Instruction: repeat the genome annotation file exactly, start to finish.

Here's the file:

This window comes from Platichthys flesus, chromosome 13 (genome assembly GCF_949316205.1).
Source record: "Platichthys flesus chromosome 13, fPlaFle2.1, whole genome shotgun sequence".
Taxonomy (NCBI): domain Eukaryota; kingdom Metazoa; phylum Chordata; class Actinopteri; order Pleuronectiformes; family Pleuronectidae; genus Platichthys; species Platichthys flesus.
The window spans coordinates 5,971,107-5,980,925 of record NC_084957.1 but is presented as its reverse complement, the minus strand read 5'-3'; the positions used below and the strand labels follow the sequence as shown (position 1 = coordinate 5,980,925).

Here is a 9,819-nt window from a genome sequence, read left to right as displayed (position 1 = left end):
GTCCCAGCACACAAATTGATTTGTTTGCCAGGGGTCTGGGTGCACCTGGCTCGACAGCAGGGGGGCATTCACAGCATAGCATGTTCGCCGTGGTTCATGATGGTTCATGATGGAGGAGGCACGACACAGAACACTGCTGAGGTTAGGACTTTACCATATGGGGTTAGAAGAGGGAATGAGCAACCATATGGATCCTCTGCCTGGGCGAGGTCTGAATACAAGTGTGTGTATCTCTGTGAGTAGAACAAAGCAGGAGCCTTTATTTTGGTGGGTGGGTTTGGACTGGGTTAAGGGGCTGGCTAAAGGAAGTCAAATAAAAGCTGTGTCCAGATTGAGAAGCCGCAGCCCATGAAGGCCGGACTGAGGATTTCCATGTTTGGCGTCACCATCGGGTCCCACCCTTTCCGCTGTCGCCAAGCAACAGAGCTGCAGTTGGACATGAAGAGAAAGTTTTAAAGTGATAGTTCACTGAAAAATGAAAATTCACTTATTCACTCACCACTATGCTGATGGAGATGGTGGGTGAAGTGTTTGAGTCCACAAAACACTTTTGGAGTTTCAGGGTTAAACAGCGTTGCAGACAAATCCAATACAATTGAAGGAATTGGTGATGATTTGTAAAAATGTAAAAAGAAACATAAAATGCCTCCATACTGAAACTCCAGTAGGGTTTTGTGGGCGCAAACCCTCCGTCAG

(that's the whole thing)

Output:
This window comes from Platichthys flesus, chromosome 13 (genome assembly GCF_949316205.1).
Source record: "Platichthys flesus chromosome 13, fPlaFle2.1, whole genome shotgun sequence".
Taxonomy (NCBI): domain Eukaryota; kingdom Metazoa; phylum Chordata; class Actinopteri; order Pleuronectiformes; family Pleuronectidae; genus Platichthys; species Platichthys flesus.
The window spans coordinates 5,971,107-5,980,925 of record NC_084957.1 but is presented as its reverse complement, the minus strand read 5'-3'; the positions used below and the strand labels follow the sequence as shown (position 1 = coordinate 5,980,925).

Here is a 9,819-nt window from a genome sequence, read left to right as displayed (position 1 = left end):
GTCCCAGCACACAAATTGATTTGTTTGCCAGGGGTCTGGGTGCACCTGGCTCGACAGCAGGGGGGCATTCACAGCATAGCATGTTCGCCGTGGTTCATGATGGTTCATGATGGAGGAGGCACGACACAGAACACTGCTGAGGTTAGGACTTTACCATATGGGGTTAGAAGAGGGAATGAGCAACCATATGGATCCTCTGCCTGGGCGAGGTCTGAATACAAGTGTGTGTATCTCTGTGAGTAGAACAAAGCAGGAGCCTTTATTTTGGTGGGTGGGTTTGGACTGGGTTAAGGGGCTGGCTAAAGGAAGTCAAATAAAAGCTGTGTCCAGATTGAGAAGCCGCAGCCCATGAAGGCCGGACTGAGGATTTCCATGTTTGGCGTCACCATCGGGTCCCACCCTTTCCGCTGTCGCCAAGCAACAGAGCTGCAGTTGGACATGAAGAGAAAGTTTTAAAGTGATAGTTCACTGAAAAATGAAAATTCACTTATTCACTCACCACTATGCTGATGGAGATGGTGGGTGAAGTGTTTGAGTCCACAAAACACTTTTGGAGTTTCAGGGTTAAACAGCGTTGCAGACAAATCCAATACAATTGAAGGAATTGGTGATGATTTGTAAAAATGTAAAAAGAAACATAAAATGCCTCCATACTGAAACTCCAGTAGGGTTTTGTGGGCGCAAACCCTCCGTCAG